# high pass filter 0.5Hz

Discussion in 'The Projects Forum' started by andrew24, Feb 24, 2010.

1. ### andrew24 Thread Starter Active Member

Aug 20, 2008
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Hallo, i need a high pass filter with a cutoff of 0.5Hz to cancell out a DC component from a signal.(signal = 1.5V DC +5mV AC ).
I'm thinking that i simple 1 pole RC filter would serve for this purpose, but how to chose between many R and C value pairs?
i mean i can have 4Mohm resistor + 0.1uF capacitor, or 1uF capacitor and 400KOhm resistor and so on.. How to choose the best one, or it doesn't matter as long as capacitor is not too big in size for e.g?

2. ### Paulo540 Member

Nov 23, 2009
188
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Generally, any capacitor in series would block DC.

3. ### andrew24 Thread Starter Active Member

Aug 20, 2008
76
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yes, but there is an op-amp in the following stage, so i think using only capacitor wouldn't work. I found an example

4. ### MikeML AAC Fanatic!

Oct 2, 2009
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1,066
The choice of the resistor is determined by the input bias current of the OpAmp that follows. Say the input Bias current spec is 10nA. If you used a 1megΩ resistor, then the voltage drop across this resistor is I*R = 1e-8*1e6 = 1e-2 = 10mV. This means that you will have an offset at the output of the OpAmp of 10mV * Gain of the OpAmp. If this is a problem, then make the resistor smaller and try the calculation again.

5. ### andrew24 Thread Starter Active Member

Aug 20, 2008
76
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Thanks, you really helped me. Offset is a big problem. but how do the op amp's input bias current flow thru the filter resistor (for e.g in that example schematic)?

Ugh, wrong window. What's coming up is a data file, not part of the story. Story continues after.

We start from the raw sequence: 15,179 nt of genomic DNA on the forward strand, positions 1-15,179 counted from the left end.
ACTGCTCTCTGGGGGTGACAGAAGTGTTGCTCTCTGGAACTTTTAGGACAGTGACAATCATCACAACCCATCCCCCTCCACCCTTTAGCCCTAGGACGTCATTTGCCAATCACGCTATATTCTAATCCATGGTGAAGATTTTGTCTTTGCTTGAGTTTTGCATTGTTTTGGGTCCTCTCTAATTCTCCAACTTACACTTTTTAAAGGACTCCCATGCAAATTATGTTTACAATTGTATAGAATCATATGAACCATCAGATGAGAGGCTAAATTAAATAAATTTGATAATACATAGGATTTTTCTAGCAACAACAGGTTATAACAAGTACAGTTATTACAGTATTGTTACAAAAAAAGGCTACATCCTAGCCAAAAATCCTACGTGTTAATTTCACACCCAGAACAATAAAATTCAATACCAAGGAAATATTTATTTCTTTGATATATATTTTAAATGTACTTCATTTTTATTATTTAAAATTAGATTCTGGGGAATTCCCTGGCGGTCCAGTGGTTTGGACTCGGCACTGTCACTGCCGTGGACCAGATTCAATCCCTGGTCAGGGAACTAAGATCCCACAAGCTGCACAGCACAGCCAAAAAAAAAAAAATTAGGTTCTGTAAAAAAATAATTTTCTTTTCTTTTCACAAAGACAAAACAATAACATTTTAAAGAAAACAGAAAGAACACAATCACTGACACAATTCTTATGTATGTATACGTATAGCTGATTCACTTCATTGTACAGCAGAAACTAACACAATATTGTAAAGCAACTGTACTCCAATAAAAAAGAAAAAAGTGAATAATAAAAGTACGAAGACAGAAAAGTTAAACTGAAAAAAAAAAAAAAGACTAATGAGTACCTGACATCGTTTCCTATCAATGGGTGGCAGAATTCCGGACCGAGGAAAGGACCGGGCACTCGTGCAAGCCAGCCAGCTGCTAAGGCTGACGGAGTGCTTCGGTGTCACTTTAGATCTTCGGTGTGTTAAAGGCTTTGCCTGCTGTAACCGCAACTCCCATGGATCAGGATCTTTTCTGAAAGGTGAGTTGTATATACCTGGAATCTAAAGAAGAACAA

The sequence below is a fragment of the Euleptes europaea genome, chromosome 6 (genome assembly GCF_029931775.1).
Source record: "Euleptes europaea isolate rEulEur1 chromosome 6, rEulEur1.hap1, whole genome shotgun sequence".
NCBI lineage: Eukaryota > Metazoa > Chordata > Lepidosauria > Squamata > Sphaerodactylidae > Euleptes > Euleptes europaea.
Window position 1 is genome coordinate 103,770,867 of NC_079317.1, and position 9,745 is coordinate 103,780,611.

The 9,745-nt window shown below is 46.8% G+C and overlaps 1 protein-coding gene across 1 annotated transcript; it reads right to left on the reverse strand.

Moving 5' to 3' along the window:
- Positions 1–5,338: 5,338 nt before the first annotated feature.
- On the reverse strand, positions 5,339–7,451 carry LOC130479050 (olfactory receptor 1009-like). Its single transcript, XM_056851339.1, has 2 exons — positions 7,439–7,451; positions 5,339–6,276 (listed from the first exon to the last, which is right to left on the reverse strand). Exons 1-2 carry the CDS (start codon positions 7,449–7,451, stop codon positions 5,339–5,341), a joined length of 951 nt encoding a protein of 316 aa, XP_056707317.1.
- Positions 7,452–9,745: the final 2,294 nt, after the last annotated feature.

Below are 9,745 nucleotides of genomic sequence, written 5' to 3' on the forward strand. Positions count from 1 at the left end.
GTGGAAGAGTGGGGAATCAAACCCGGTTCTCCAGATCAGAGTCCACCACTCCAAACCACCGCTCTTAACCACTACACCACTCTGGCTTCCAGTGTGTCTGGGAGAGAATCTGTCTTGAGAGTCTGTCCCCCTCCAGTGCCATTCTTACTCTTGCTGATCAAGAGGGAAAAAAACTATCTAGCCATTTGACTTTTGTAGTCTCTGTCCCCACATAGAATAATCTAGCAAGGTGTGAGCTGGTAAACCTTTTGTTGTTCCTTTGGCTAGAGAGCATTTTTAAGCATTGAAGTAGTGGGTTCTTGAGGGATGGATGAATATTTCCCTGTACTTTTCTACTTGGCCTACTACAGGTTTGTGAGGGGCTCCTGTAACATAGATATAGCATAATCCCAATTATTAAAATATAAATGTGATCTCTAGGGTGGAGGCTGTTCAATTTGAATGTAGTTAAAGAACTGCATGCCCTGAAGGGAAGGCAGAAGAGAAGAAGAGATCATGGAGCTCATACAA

6. ### Nanophotonics Active Member

Apr 2, 2009
365
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The opamp isn't ideal and draws current. This is how it flows through the resistor to the opamp terminals.

7. ### MikeML AAC Fanatic!

Oct 2, 2009
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The bias current CANNOT flow through the series capacitor; ero it HAS TO flow through the resistor between the OpAmp input and ground (there is not other path where it can flow). Some OpAmps, the bias current flows INTO the input pin; some, the current flows the other way. Only the OpAmp's Data Sheet knows for sure.

8. ### Nanophotonics Active Member

Apr 2, 2009
365
3
A common mistake in such designs I believe is omitting a DC return path resistor.

9. ### andrew24 Thread Starter Active Member

Aug 20, 2008
76
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yes, i've read that in such case bias current charges the capacitor till ir saturates OpAmp

10. ### andrew24 Thread Starter Active Member

Aug 20, 2008
76
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The input bias current flows FROM OpApm's input to ground. Did i undestood corectly?

11. ### MikeML AAC Fanatic!

Oct 2, 2009
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Depends on the specific opamp. Both types exist.

12. ### andrew24 Thread Starter Active Member

Aug 20, 2008
76
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I would like to ask another question, i think it's somehow related to this topic so to not start another thread i ask here.
I need some low power OpAmps for a battery powered device(two 3V CR2032 coin batteries). I found OpAmps that is said to draw ~10 uA of current. To my knowledge it's a current with no load attached.So to make my OpAmps really low power(current per amplifier <0.1mA), i need to choose very large feedback loop resistors?(I need a gain of +200) Or does supply the current depends on something else?

13. ### SgtWookie Expert

Jul 17, 2007
22,183
1,728
You're almost always better off starting a new topic, if it is not exactly the same as the 1st question posed in the thread. Otherwise, the thread can get confused very quickly.

Using large values of resistance can help to reduce power consumption, but the higher the resistance, the more susceptible to noise the circuit will be - and more noise will be created by the resistors themselves. As an analogy, think of how noisy a garden hose nozzle is when you have it set to spray a jet, vs a garden hose with no nozzle.

Metal film resistors are less noisy than carbon resistors.